USF has been selected to host a study that, if successful, could be a tremendous step forward in the fight against Alzheimer’s disease.
The Suncoast Alzheimer’s and Gerontology Center (SAGC) has been selected to participate in a study testing a new drug that could slow and possibly prevent the onset of Alzheimer’s disease, which affects 50 percent of Americans over 85 years old and ten percent of those over 65, according to SAGC Assistant Director Amanda Smith.
Myriad Genetics, Inc. is testing Flurizan, a drug that is designed to reduce the formation of beta amyloid proteins in the brain. According to Myriad, these proteins form plaque in the brain that ultimately lead to Alzheimer’s. The disease causes a decline in cognitive ability, speech, motor skills and recognition people and time. It is believed to be the leading cause of dementia.
Smith said that this drug is very different from any currently offered.
“What is exciting about this drug is that it has the potential to affect the disease process by preventing the formation of the plaques,” she said. “The drugs on the market right now slow down symptoms, but not the disease in the brain.”
Only patients with mild Alzheimer’s are eligible for the study, which is determined by cognitive testing. They must also be in good health and be able to stay on stable doses of the required medicines.
The study will last 18 months. During the period, participants will be placed on either Flurizan or a placebo. They will be compared for progression in cognition, the ability to do daily activities such as bathing and dressing, and monitored for behaviors such as depression and delusion.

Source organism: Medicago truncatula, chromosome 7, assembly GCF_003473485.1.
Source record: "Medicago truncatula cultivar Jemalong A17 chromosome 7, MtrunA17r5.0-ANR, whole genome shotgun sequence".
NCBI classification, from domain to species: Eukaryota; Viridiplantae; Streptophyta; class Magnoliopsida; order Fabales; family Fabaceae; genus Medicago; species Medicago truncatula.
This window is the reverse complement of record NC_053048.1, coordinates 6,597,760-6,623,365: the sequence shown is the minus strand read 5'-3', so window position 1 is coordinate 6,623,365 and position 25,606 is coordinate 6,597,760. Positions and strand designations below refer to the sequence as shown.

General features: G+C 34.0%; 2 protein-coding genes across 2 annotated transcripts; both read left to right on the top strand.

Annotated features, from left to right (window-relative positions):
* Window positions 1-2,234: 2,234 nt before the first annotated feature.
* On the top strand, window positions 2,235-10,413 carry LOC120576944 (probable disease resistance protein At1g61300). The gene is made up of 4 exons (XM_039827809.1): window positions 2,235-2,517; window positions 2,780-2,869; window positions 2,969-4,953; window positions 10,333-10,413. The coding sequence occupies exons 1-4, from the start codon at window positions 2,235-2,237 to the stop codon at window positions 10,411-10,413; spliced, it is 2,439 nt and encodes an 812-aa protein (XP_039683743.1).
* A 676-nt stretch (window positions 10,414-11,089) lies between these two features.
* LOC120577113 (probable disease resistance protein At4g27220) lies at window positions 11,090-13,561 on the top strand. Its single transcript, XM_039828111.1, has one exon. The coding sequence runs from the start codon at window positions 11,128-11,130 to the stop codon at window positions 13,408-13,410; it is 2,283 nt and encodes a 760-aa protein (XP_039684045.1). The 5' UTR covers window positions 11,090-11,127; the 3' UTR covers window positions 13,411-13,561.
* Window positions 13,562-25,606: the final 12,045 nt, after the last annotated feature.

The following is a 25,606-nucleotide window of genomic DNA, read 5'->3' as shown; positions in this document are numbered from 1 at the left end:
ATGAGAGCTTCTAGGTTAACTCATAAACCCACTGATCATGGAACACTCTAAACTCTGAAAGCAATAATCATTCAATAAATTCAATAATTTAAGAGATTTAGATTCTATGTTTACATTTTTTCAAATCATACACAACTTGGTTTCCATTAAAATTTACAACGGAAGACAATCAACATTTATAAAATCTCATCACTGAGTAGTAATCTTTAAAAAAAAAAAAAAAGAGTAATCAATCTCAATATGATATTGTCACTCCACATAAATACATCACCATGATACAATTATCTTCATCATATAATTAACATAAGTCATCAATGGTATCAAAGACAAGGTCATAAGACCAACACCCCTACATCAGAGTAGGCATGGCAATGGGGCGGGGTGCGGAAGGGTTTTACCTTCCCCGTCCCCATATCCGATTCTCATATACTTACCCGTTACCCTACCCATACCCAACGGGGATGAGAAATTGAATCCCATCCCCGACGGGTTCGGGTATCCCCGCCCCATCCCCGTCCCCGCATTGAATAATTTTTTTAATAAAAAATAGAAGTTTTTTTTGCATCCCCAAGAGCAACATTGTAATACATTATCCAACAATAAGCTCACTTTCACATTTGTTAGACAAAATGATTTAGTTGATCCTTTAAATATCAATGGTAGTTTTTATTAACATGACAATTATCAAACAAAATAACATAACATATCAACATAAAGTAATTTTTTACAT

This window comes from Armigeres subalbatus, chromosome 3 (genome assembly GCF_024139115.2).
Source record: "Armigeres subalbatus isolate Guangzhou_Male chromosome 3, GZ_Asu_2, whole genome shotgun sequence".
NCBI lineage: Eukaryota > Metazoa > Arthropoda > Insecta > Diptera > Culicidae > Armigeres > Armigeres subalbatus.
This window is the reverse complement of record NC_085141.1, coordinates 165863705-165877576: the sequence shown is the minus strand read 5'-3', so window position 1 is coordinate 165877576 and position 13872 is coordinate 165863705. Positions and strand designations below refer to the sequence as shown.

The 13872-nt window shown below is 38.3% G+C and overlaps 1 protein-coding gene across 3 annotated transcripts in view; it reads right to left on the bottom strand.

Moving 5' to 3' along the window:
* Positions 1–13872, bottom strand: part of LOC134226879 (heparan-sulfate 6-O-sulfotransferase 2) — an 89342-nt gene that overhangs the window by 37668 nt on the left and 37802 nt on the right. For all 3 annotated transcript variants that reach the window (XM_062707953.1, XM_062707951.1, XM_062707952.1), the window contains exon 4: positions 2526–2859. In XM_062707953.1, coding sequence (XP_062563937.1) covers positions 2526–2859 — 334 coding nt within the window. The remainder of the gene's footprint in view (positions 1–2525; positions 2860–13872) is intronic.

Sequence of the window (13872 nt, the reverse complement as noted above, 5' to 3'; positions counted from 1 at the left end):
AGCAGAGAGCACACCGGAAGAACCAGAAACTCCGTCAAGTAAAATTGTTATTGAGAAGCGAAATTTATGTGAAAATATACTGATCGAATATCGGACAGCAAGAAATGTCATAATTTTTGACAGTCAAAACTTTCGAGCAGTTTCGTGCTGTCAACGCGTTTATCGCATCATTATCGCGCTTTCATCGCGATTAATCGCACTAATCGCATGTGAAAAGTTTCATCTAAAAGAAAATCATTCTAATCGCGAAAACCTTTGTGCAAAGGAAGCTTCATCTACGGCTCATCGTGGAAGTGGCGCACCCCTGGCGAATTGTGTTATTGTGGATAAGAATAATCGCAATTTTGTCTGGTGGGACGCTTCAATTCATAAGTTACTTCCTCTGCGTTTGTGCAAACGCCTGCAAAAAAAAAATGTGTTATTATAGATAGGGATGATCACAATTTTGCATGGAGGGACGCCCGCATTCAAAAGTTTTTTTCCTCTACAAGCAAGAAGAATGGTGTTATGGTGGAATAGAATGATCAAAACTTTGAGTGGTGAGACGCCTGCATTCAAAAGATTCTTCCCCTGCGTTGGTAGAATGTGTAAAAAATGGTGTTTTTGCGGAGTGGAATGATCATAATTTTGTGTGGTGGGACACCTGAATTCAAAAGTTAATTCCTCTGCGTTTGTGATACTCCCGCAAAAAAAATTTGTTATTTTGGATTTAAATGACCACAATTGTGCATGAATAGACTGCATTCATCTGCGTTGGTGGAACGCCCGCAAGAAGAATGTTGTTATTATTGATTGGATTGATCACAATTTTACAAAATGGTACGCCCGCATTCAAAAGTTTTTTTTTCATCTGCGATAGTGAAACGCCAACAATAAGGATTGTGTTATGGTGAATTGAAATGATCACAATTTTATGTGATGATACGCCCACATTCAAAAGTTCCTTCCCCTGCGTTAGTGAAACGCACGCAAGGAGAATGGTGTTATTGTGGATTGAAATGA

There is also an 18-month followup in which those who were taking Flurizan will continue to do so as long as they show improvement.
The study is double-blind, meaning neither the participants nor their doctors will know which pills each patient is taking. Only the sponsor, Myriad, will know which participant is taking which medicine, and it will choose whether to release the information when the study is finished.
There are early hopes that Flurizan will not only halt the progression of Alzheimer’s in patients who already have the disease, but also eventually stop the disease from affecting patients who are at risk.
Smith said it is too early to say how the drug will perform, but the data from earlier studies is encouraging. She predicts the drug could reach the market in the next four or five years.
The SAGC was chosen by Myriad based on its track record for enrolling people in previous studies. The center was established in 1980 and is a part of the College of Medicine.